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In a distributed network every node is connected to all of its neighbors.  There are no great distances between nodes.  A new node may be added to the network by attaching itself to an existing node.  Before we talk about how block change works, let’s look at the problem it solves.

If you were in charge of some very sensitive, valuable information but you had to keep it on a computer how would you keep the data safe, preventing damage and free from unauthorized tampering, and secure, free from vandalism and theft? Remember, this is someone else’s data and they need access to it whenever they want. How do you keep the data safe and secure but still allow the rightful owners access?

First, to prevent loss there should be copies. How many? The more the merrier, actually. If everyone who had data in your care also had an exact copy of all of that data, wouldn’t that be great?  If someone were to steal your computer, the data would be with all of the other players. In fact, if someone stole half of all the computers in the network, there would still be multiple copies of the records.

Ever hear the phrase “garbage in, garbage out”? This is another motto that applies to blockchain in spades. To ensure every new record is a good record, before adding it to the chain of all the blocks of old records, it is verified by comparing it to the existing records. Remember, of the 21,000,000 Bitcoin that can ever be created, 16,600,000 is already out there.  They are being kept in Bitcoin wallets, and the amount and address of each wallet are the data in the blockchain. So before a new record is added which says X number of Bitcoin from address A is being transferred to the owner of address B, that new record is checked to see that there is, in fact, X Bitcoin and then the differences recorded after the transaction. Before a Bitcoin transaction is built into a new block and added to the chain, hundreds of checks of this type are verified. That’s why Bitcoin transactions are not instant.  They usually take about 10 minutes. But, having made those thousands of checks, the new block of transactions can safely be added to the blockchain.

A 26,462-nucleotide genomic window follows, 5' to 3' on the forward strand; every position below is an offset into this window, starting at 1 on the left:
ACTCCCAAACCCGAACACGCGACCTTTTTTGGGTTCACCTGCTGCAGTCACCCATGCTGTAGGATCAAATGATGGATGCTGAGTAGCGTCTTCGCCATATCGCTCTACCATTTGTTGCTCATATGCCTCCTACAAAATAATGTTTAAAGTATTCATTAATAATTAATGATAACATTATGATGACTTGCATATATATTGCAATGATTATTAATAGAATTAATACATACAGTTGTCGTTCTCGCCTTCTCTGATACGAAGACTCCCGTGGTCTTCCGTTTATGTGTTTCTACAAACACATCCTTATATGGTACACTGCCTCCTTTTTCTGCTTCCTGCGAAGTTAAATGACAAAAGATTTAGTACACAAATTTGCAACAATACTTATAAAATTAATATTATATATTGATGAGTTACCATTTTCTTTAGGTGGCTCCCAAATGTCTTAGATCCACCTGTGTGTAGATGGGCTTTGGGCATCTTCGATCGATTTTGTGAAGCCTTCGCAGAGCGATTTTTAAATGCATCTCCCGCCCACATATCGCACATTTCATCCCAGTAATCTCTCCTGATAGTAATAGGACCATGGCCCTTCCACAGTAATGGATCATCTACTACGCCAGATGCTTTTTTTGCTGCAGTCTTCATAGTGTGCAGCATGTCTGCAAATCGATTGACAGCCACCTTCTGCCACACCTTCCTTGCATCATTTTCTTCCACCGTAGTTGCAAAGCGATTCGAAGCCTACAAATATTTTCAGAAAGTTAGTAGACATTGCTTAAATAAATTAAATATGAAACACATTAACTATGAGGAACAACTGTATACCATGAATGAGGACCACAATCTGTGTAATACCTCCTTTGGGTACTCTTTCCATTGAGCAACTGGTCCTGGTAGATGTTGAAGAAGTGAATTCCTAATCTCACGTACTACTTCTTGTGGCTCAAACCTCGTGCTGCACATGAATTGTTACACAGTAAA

With this system, two total strangers can exchange Bitcoin in full confidence that there is real Bitcoin, it hasn’t been lost or stolen and is the property of one to give to the other.  The transaction is anonymous, that is a person’s name is not attached to the address.  There are also no fees required to make this transaction.  The work of keeping the distributed ledger up to date and accurate is done by miners who are rewarded for their work by getting paid in Bitcoin.  There is a payment process which keeps the function of mining random and allows anyone to join.  The reward is randomly given to one of the miners.  It is a large reward and there is enough Bitcoin in reserve to pay miners for the next 120 years.  At that point, the system changes to a fee-based system.  By having a system that gives all comers an equal opportunity to be a miner, it prevents certain interests from monopolizing the mining function.








171030 The Inevitability of Bitcoin

distributed networkBitcoin is a cryptocurrency.  If the term is new to you, a cryptocurrency is a digital currency; virtual money.  It was the byproduct of another invention, blockchain.  Blockchain was invented by Satochi Nakamoto, an unknown inventor.  In 2009 he made the following announcement:

Announcing the first release of Bitcoin, a new electronic cash system that uses a peer-to-peer network to prevent double-spending. It’s completely decentralized with no server or central authority.  

Double-spending was the biggest problem for any electronic cash system.  If someone pays you online, how do you and your bank know that the payee didn’t already use all his money somewhere else?  You rely on your bank and the payee’s bank to ensure that the money hasn’t been double-spent.  It involves a lot of secrecy, electronic handshaking, passcodes, keys, locks, and accounting.  In the end, those systems aren’t very good.  There are often long delays, there is often theft, there is fraud and misdirected funds.  Blockchain is the technology that creates a decentralized network.  There is no central clearinghouse for the exchange of Bitcoin.  Bitcoin is the currency that is being exchanged.  We can go on and describe how it Bitcoin works in greater detail but suffice it to say over the past eight years Bitcoin has gained a huge following and spawned many other cryptocurrencies.